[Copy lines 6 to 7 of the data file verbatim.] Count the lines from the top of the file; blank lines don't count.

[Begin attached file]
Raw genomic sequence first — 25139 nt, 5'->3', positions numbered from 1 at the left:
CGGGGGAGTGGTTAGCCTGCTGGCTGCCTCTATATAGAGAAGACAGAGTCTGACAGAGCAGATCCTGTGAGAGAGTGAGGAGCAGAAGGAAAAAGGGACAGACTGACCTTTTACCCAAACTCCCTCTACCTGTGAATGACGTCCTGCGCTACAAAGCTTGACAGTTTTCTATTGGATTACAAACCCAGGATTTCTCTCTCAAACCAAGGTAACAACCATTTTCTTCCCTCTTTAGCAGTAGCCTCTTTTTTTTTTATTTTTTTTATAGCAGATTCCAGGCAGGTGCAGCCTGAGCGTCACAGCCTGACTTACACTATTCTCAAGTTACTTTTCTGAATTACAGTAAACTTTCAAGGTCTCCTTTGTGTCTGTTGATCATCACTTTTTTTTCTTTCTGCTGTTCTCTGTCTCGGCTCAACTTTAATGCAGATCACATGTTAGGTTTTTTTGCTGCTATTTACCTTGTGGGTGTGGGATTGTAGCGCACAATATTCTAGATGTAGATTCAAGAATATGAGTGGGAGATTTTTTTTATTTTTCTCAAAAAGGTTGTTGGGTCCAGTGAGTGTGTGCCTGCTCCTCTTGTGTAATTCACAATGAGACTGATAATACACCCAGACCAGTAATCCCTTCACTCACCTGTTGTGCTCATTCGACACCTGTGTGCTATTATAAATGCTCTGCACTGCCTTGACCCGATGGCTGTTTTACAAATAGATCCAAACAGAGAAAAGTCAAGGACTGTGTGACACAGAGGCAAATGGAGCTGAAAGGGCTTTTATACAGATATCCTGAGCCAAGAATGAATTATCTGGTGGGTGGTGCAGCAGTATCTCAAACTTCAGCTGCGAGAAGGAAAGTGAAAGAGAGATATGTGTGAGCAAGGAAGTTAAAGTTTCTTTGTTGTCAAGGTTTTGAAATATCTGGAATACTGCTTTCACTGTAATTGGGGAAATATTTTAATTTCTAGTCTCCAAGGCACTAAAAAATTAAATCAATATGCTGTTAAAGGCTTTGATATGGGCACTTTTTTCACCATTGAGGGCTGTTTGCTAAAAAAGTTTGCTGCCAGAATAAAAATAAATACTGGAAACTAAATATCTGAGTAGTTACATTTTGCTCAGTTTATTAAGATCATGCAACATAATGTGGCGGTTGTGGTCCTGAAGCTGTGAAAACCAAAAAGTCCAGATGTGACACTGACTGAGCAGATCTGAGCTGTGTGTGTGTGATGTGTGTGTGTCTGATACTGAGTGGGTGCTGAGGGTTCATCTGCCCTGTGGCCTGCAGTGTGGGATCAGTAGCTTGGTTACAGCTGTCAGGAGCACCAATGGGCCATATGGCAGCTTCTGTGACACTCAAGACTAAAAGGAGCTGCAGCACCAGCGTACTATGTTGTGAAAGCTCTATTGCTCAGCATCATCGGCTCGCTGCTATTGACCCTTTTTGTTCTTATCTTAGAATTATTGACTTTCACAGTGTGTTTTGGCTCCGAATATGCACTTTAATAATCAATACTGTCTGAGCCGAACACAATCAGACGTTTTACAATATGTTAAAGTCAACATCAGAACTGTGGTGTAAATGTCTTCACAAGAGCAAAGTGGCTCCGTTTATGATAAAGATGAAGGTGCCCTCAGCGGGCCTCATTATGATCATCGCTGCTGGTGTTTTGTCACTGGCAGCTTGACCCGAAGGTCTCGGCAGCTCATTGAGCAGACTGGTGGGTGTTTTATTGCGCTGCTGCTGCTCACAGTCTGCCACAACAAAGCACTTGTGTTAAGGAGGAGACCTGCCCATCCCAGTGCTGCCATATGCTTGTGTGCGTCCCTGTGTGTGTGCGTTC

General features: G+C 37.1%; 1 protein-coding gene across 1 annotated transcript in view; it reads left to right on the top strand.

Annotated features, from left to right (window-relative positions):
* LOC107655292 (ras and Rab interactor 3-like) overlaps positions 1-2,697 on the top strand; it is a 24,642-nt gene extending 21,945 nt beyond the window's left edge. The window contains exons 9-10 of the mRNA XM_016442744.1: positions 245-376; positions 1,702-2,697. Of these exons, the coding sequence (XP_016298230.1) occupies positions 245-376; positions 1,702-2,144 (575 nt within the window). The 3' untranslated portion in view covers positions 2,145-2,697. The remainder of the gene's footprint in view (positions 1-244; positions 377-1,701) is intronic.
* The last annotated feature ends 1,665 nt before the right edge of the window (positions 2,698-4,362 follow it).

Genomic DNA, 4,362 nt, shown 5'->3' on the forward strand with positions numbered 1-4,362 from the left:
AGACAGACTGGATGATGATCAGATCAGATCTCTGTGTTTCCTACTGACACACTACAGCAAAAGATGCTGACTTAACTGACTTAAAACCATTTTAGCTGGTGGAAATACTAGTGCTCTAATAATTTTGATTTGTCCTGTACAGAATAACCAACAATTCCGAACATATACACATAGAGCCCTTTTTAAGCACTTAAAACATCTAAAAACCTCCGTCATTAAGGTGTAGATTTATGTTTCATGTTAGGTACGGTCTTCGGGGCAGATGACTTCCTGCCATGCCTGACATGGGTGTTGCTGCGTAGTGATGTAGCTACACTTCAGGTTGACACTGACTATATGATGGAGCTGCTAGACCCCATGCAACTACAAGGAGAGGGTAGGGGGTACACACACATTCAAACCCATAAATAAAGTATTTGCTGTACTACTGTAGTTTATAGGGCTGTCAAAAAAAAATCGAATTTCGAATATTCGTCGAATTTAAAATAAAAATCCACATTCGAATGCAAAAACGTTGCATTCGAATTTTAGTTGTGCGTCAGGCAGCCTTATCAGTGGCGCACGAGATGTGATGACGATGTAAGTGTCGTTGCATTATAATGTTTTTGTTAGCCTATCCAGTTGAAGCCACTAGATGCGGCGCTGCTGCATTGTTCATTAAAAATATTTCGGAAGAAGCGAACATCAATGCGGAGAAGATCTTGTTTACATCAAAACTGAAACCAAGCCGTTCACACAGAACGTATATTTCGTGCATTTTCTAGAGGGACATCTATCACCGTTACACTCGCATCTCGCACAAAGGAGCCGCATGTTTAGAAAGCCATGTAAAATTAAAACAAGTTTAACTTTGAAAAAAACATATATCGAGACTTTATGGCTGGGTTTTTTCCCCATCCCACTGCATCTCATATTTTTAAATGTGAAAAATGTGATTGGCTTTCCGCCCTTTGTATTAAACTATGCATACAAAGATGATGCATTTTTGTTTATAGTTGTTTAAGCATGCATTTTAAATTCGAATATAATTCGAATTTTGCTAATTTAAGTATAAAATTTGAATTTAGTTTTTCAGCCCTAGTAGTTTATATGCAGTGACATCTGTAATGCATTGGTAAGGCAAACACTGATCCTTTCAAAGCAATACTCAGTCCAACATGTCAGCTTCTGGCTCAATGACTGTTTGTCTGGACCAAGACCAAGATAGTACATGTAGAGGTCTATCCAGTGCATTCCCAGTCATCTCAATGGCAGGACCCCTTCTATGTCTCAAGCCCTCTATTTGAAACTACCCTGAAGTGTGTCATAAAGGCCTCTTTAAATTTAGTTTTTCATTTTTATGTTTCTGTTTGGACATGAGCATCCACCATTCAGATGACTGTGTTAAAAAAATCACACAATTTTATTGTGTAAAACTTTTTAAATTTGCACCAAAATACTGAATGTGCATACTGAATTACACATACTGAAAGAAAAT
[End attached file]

* The last annotated feature ends 1,665 nt before the right edge of the window (positions 2,698-4,362 follow it).

Genomic DNA, 4,362 nt, shown 5'->3' on the forward strand with positions numbered 1-4,362 from the left: